Wine consumption can be analyzed from an evolutionary perspective, but it can also be analyzed from utilitarian, symbolic and experimental perspectives. At the utilitarian level, wine consumption is related to how much the consumer is interconnected with and appreciate the product. In addition, “it was also suggested that sensory cues are likely to be nonverbal and affective rather than reducible to words – a factor which is particularly relevant to wine consumption, where sensation rather than language may frame the drinker’s engagement with the product” (Solomon (1990) in Chartes, 2006: 134). Wine not only turns out to be a cost-effective choice for the consumer but also has a strong social, cultural and symbolic aspect in its consumption.
Culture is an important point that influences wine consumption in the world. An Italian individual (or who has lived in Italy for a long time) is more likely to consume more wine than an individual in Iceland. It is important to notice that the ‘cultural’ consumption of wine shows to be beneficial to health: countries with the highest wine consumption have the lowest chance of death from cardiovascular disease (Check Figure 1!) Some religions, such as Christianity and Islam, encourage the consumption of wine by their followers. However, the opposite can also happen: in Sweden, for example, the government has increased taxation on alcoholic beverages precisely to reduce its consumption by the population. Moreover, Chinese and Japanese individuals do not have the habit of consuming alcohol. These two populations tend to have a high intolerance to alcohol. Having said that, we can see that there are external factors that lead individuals to consume more or less alcohol.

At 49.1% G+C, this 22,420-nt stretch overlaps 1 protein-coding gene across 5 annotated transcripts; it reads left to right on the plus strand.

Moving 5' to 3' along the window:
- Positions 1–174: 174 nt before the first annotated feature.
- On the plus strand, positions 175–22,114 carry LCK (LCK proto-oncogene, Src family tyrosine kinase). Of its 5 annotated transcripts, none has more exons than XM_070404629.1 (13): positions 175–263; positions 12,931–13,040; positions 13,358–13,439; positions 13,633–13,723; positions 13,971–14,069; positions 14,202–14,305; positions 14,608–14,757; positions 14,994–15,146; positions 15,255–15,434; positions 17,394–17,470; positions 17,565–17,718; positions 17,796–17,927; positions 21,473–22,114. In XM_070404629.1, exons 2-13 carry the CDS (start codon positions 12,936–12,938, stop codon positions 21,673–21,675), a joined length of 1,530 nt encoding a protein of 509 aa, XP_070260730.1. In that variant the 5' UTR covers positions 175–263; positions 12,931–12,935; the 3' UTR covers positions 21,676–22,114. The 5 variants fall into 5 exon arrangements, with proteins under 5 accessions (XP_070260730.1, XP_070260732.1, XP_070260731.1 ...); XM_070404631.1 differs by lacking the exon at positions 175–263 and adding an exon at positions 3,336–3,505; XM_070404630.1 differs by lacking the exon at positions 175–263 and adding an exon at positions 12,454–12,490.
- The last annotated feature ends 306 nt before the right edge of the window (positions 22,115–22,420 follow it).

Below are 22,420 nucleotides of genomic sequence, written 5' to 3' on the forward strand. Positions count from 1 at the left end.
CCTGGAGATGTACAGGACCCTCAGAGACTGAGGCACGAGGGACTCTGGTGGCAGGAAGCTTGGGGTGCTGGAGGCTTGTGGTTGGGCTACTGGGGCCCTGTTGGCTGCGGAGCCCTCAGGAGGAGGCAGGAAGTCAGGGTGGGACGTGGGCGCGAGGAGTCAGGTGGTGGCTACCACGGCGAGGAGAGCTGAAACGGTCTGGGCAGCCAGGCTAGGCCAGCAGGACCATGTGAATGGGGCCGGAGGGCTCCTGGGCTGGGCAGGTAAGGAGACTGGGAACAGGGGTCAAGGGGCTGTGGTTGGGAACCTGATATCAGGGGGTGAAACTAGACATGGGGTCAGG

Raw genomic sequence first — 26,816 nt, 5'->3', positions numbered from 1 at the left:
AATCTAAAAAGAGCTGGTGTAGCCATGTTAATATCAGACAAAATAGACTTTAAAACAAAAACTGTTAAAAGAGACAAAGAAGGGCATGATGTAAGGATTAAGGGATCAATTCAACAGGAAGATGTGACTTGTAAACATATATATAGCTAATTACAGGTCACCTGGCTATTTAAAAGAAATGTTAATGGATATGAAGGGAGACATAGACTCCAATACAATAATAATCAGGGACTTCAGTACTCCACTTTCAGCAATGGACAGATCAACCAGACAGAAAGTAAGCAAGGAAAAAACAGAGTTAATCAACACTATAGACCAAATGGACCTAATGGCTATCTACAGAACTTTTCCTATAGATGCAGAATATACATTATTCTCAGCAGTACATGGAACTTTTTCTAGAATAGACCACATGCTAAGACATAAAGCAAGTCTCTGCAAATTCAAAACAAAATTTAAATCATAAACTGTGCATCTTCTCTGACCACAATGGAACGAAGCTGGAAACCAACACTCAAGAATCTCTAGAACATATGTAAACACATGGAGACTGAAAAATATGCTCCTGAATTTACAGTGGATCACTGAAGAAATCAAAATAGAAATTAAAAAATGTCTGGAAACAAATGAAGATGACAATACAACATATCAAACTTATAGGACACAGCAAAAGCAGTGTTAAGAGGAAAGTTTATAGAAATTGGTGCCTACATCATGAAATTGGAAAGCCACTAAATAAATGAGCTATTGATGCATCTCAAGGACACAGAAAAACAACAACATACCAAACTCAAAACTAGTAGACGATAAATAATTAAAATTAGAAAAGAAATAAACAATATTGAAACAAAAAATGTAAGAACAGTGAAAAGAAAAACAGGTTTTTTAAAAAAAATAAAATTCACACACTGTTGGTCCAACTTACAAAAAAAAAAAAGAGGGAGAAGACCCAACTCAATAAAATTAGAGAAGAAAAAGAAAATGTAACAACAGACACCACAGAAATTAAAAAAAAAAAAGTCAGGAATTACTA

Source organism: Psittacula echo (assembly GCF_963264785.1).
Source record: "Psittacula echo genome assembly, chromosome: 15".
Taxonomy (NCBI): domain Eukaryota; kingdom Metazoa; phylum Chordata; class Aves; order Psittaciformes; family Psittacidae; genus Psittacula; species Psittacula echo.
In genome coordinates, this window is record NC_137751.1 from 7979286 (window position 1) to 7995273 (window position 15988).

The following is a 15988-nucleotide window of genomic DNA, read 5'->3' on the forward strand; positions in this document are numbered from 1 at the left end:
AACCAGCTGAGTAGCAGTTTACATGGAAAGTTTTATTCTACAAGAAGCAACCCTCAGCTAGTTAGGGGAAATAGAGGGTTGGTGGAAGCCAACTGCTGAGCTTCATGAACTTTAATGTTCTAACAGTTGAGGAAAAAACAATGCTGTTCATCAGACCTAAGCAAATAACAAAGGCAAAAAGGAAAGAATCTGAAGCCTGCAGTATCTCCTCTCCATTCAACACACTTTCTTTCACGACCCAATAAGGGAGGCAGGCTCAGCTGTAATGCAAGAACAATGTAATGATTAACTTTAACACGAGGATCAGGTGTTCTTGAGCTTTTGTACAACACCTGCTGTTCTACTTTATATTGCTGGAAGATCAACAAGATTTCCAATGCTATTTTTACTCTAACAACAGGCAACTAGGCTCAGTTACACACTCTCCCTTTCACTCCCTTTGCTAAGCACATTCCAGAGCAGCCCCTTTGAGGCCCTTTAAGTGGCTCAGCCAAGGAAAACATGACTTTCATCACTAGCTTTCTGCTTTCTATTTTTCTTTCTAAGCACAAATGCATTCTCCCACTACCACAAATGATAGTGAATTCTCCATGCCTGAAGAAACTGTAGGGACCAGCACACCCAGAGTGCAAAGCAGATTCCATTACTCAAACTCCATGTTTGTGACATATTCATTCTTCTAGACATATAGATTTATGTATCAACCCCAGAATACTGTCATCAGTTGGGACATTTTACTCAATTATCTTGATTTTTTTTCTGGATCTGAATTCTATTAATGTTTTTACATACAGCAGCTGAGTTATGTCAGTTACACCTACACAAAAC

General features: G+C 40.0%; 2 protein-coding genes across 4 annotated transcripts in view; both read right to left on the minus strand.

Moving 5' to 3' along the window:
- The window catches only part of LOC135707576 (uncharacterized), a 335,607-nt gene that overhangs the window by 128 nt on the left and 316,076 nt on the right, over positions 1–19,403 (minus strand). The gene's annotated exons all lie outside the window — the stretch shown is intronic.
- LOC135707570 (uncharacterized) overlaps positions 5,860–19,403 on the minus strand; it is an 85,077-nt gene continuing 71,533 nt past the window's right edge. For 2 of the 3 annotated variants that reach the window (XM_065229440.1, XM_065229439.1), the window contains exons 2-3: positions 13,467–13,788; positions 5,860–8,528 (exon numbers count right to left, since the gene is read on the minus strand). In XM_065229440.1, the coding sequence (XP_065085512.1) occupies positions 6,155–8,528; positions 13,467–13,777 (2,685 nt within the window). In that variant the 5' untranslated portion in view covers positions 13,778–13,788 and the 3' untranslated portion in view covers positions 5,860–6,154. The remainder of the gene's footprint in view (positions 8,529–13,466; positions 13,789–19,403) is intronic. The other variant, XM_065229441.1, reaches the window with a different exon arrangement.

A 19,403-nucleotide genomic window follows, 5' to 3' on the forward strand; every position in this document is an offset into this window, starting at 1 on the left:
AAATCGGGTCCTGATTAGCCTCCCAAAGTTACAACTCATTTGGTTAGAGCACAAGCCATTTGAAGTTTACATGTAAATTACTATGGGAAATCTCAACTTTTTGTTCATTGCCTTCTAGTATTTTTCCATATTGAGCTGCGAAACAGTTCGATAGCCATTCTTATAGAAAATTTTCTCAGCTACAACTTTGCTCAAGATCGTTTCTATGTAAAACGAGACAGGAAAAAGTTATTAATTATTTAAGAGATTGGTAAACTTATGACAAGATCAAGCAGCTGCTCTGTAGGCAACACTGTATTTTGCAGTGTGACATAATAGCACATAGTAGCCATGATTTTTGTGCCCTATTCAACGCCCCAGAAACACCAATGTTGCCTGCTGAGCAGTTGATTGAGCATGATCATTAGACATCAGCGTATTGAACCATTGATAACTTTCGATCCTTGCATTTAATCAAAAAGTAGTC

The consumption of wine can also be encouraged by economic, social and cultural aspects (Check out figure 2!)
Looking at a utilitarian level – how much utility/benefit a product offers to an individual – it is possible to note that wine ends up being consumed due to its cost (high, low), taste (dry, sweet), and quality (brand). At a social level, consumption is associated with experience: it can be associated with initiation rituals and “thus, for instance, a drink can be utilized as a marker for the division of work and private time, and for group boundaries. – who is in and who is out ”(Charters, 2006: 142). Also, it can be linked values: wine is considered a more ‘feminine’ drink ”so women should consume more and is also related to the higher classes” (Demossier, 2004). Thus, the consumption of wine not only defines who we are and it differentiates us from others, but it also works as a way of socializing. (Charters, 2006: 144)
The consumption of wine, therefore, goes beyond evolutionary reasons and it has a strong social component. However, it is important to know that wine can have an impact on people’s health. On the following days, I will be posting about the health consequences of consuming this beloved, old and marvelous drink.
Charters, Steve. 2006. Wine and Society: The Social and Cultural Context of a Drink. Elsevier Butterworth-Heinemann, London.
Demossier, M. (2004) Contemporary lifestyles: the case of wine. InCulinary Taste; Consumer Behaviour in the International RestaurantSector (ed. by D. Sloan), pp. 93–108. Elsevier Butterworth Heine-mann, London.
Tattersall, I; Desalle, R. 2015. A Natural History of Wine. Yale University Press.